• Edo komon (江戸小紋 ; えどこもん): Edo komon is a type of komon characterized by tiny dots arranged in dense patterns that form larger designs. The Edo komon dyeing technique originated with the samurai class during the Edo period. A kimono with this type of pattern is of the same formality as an iromuji, and when decorated with kamon,  may be worn as visiting wear (equivalent to a tsukesage or houmongi).

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  • Yukata (ゆかた): informal unlined summer kimono usually made of cotton, linen, or hemp. Today Yukata are most often worn to outdoor festivals, by men and women of all ages. They are also worn at onsen ("hot springs") resorts, where they are often provided for the guests in the resort's own pattern.

Men's kimono

The main distictions between modern men's kimono are in the fabric and the design. Most men's kimono are of subdued, dark color; common colors are black, dark blues and greens, and occasionally brown. fabrics are usually matte. Some have a subtle pattern, and textured fabrics are common in more casual kimono. More casual men's kimono may be of slightly brighter color, such as lighter purples, greens and blues, but sumo wrestlers have occasionally been known to wear quite bright colors such as fuchsia.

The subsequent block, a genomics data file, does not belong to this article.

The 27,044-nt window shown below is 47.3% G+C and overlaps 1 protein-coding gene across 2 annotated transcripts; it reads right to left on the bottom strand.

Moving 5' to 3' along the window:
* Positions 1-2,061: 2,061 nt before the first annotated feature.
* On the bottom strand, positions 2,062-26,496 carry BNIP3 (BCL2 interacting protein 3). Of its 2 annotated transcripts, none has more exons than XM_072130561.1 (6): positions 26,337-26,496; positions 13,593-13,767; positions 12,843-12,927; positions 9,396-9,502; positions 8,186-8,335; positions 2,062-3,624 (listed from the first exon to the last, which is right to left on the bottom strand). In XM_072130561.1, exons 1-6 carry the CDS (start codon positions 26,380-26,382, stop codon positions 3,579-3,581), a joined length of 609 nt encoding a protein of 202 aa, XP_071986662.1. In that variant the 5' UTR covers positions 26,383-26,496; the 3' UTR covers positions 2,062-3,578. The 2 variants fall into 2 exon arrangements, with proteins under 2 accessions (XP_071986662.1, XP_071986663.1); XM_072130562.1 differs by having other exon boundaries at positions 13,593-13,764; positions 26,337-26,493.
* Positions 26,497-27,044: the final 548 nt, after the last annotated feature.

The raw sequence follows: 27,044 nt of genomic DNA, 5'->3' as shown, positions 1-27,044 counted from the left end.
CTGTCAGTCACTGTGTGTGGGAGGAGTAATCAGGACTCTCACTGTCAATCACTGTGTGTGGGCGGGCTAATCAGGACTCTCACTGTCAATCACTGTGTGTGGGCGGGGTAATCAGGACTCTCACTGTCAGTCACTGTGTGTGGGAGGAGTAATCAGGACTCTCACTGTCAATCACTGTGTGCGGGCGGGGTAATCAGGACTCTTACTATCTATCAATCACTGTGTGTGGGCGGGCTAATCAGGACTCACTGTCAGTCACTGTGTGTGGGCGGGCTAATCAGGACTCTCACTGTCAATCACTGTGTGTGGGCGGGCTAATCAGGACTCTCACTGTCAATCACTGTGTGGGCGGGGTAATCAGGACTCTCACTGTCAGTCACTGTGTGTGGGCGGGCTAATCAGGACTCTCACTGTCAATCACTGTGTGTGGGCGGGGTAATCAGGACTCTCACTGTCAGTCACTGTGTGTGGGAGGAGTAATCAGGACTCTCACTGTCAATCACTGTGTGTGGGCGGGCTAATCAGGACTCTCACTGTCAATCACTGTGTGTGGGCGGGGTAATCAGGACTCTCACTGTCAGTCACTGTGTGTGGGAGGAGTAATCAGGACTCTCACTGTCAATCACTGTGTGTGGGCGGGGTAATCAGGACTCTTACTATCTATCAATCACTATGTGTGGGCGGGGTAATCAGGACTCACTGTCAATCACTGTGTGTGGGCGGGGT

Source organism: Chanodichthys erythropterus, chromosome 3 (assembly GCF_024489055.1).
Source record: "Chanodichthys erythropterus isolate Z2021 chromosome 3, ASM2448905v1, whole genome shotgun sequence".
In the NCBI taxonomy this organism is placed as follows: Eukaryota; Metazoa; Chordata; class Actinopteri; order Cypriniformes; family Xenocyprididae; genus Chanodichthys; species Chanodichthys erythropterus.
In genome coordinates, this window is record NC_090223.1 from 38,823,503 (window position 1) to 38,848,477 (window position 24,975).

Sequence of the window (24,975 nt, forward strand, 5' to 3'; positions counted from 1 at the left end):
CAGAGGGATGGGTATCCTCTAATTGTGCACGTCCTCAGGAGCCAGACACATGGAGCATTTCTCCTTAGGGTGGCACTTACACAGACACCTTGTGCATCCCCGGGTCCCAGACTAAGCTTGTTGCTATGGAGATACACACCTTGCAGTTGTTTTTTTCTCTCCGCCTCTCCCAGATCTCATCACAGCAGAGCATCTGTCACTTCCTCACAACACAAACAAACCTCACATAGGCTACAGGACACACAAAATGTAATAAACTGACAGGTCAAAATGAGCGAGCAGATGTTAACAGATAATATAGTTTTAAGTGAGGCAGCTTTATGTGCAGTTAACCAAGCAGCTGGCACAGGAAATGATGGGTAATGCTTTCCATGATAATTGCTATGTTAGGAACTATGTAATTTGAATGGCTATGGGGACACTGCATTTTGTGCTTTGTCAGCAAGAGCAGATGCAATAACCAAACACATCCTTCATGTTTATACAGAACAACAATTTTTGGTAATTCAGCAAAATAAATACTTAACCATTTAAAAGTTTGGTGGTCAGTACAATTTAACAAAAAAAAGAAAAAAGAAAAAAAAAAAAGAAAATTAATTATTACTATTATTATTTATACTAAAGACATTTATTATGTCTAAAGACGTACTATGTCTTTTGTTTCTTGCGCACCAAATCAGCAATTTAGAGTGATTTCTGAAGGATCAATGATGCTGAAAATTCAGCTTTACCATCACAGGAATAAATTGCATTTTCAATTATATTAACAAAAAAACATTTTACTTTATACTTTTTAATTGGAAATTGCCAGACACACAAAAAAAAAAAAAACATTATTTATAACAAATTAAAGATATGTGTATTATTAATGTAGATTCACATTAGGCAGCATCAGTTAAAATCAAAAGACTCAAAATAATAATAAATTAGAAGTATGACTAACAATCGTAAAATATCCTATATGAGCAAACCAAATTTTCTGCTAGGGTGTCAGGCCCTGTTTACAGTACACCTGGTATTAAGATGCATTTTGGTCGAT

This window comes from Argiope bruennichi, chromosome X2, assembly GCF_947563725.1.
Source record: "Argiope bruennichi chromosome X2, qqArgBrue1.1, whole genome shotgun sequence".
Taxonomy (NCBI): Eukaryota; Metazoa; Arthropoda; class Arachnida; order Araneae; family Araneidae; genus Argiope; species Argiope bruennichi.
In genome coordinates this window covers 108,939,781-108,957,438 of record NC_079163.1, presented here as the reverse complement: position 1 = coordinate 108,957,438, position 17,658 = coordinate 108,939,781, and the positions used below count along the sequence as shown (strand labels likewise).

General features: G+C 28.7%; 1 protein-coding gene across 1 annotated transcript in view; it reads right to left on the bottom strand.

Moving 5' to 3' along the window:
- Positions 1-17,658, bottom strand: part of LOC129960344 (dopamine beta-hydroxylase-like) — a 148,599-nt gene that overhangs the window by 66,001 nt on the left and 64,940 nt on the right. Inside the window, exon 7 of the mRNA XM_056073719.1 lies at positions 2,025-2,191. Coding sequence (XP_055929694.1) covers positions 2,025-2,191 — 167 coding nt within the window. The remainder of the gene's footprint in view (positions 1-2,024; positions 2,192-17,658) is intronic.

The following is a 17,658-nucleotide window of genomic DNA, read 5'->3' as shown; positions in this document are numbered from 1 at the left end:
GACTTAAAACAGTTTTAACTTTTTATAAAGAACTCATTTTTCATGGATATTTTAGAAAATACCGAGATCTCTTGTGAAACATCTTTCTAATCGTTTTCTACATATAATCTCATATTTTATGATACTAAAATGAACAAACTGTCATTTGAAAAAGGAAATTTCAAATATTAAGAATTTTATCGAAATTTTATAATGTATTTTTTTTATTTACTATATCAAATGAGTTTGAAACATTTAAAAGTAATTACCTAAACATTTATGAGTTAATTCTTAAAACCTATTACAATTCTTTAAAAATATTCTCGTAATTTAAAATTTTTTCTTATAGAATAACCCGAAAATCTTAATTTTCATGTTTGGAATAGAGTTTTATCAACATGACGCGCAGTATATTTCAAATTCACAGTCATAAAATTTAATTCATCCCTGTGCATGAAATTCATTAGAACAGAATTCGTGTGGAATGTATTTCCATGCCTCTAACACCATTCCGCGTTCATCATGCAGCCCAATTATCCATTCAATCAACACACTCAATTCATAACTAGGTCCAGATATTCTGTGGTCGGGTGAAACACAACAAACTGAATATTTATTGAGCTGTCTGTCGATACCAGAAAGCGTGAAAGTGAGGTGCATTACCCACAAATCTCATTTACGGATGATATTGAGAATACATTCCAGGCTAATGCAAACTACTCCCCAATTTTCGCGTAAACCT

The most formal style of men's kimono is plain black with five kamon on the chest, shoulders and back. Slightly less formal is the three-kamon kimono. These are usually paired with white undergarments and accessories.

Almost any kimono outfit can be made more formal by wearing hakama and haori (see below).

Kimono accessories and related garments

  • Geta (下駄). Geta are wooden sandals worn by men and women with Yukata. A slightly different style of geta is worn by geisha.